The intelligence community faces all of the challenges of managing change according to accepted change management principles (see, e.g. Jones et al. 2004 for a brief outline of these principles). There are, however, some important context issues that affect the ability of intelligence to change meaningfully. The first is the obvious observation that using the word ‘community’ to describe the organisation and operations of intelligence disguises the fact that the community is really a collective term for a number of individual agencies and units. These operate often quite separately, have specific mandates that sometimes put them at odds with each other, and individual agency cultures that do so even more. So change in the community can and does occur at different times and speeds, in different manners and with more or less success in different agencies.
Policymakers have realised that this makes it very difficult to achieve more directed and comprehensive change across the community and have moved to address the issue from a strategic perspective. For example, one of the prime objectives of recent policy in Australia, especially following the release of the first National Security Statement in December 2008 and the National Security Strategy of March 2013, has been to consciously create a national security community, of which the national intelligence community is a subset. The strategy has included new coordinating mechanisms, strategic documents guiding planning, priority setting and budget management, and the creation of the position of National Security Adviser to provide leadership to the national security community. The lack of an adequate evaluation strategy, however, makes it difficult to judge accurately how far this approach has both harmonised approaches to change and been successful in changing intelligence appropriately to meet the threat environment.
A second issue is that the pressure on intelligence to change its way of operating most often comes from alleged intelligence ‘failures’, accusations of politicisation of intelligence, and scandals (usually involving alleged intelligence abuses). Bad publicity, poor performance, and failure are all quite common drivers of change in other settings (e.g. business) too. But in these settings it is rare that the pressure falls on a whole community or industry. In the case of an intelligence failure, it is the whole intelligence community that feels the pressure for change. This is typically driven by media hype, and suggested reforms are often simply imposed by government fiat.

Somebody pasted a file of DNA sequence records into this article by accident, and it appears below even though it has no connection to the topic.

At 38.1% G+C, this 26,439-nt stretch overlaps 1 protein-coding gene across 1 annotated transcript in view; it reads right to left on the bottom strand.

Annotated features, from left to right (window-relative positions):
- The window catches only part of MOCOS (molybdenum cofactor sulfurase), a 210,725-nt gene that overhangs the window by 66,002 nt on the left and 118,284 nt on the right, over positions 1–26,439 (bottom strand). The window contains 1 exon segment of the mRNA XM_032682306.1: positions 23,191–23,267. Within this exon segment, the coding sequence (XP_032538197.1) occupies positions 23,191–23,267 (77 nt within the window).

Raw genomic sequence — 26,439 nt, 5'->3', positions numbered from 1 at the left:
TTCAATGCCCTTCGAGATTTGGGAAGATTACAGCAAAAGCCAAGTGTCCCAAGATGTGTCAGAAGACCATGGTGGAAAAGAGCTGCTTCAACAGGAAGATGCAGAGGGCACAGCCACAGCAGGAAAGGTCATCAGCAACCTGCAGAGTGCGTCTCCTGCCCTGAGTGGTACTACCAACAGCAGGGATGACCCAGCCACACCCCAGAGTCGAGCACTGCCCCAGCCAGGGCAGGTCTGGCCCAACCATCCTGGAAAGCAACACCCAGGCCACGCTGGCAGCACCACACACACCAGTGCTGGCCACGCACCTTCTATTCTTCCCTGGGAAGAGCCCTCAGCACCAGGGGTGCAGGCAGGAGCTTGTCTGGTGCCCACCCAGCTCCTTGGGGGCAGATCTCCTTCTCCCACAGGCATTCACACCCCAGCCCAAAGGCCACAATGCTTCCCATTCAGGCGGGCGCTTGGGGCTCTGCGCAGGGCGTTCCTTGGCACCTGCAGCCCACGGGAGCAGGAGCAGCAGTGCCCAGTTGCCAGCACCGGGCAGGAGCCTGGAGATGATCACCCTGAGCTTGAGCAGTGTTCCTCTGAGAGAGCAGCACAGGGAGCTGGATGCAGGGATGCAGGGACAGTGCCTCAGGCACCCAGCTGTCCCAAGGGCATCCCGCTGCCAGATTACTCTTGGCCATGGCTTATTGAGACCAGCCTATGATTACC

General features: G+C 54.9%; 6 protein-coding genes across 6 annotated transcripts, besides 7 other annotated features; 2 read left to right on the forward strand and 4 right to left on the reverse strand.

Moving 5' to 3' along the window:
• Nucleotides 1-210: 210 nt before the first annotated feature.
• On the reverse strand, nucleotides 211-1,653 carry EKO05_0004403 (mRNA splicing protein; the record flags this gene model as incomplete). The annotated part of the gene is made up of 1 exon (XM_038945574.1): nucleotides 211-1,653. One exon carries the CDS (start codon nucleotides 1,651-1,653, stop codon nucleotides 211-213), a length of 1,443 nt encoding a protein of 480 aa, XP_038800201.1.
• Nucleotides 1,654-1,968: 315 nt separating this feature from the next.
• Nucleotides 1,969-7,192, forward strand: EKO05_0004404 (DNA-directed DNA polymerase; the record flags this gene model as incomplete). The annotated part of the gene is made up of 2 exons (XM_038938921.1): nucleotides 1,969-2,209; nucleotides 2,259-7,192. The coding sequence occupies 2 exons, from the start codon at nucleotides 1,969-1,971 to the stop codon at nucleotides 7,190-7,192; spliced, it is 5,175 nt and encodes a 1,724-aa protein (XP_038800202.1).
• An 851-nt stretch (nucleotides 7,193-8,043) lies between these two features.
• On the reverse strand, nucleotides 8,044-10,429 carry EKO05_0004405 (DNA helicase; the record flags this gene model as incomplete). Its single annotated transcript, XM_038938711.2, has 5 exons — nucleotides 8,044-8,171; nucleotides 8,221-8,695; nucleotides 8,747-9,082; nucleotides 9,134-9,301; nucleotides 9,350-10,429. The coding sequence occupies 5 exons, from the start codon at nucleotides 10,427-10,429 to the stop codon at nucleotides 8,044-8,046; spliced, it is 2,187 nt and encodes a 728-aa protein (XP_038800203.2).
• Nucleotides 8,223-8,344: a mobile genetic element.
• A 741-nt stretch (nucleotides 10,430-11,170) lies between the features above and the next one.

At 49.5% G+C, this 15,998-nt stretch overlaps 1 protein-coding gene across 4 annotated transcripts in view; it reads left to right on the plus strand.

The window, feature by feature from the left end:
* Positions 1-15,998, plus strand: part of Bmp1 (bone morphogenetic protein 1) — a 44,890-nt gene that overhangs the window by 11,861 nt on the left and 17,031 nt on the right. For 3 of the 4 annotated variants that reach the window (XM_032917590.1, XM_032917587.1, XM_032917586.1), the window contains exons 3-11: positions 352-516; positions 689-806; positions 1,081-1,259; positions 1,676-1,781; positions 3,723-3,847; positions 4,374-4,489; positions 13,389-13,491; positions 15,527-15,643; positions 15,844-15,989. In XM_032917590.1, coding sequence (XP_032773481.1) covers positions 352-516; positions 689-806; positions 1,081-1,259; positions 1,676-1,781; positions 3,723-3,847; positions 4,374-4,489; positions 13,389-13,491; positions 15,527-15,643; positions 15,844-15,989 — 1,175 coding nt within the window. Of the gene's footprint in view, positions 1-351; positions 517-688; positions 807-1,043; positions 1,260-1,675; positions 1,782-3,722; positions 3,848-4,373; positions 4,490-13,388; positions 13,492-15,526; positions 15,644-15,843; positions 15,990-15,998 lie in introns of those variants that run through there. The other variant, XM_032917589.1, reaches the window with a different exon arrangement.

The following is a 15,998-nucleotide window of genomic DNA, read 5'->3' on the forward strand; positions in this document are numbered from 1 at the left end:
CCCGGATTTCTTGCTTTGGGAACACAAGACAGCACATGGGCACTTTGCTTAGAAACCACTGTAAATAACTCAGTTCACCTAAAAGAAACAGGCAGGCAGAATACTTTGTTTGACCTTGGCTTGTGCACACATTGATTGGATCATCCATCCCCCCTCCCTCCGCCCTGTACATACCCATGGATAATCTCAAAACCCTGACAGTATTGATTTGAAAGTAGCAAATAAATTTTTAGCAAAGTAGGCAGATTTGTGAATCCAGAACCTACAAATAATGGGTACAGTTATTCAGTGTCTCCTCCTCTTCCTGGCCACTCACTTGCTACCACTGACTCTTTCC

Resistance to change is common in all settings, and the intelligence community is no exception. The community often disagrees with the diagnosis of the issue (for example, many would argue that intelligence failures are more often policy failures—see, e.g. Marrin 2011), the solutions are often imposed without serious consideration of expert intelligence opinion (which is often accused of merely protecting agency interests or established, comfortable ways of doing things) and some parts of the community feel that they are immune from criticism even if it may rightly apply to other parts. As Barger (2004, 23) notes:
Intelligence professionals often have a visceral reaction to calls for new reforms, largely because the connotation of reform suggests an approach to remedy a perceived failure, implies no willingness on the part of the Intelligence Community to change, and is regarded as punitive. Most insiders would argue that intelligence reform efforts have resulted in more regulation and bureaucracy and little, if any, improvement in intelligence performance.
The result, again, is uneven approaches to change across the agencies that comprise the intelligence community. Consequently, some experts argue that reorganisation in response to change should be resisted more often than it is ‘because the costs of reorganisation are always substantial, because it is disruptive and creates negative side effects, while the benefits often prove dubious’ (Betts 2008, 6). Betts recommends that we should focus on changes that do not require major reorganisation—advice that seems to resonate with Australian approaches over the last three decades.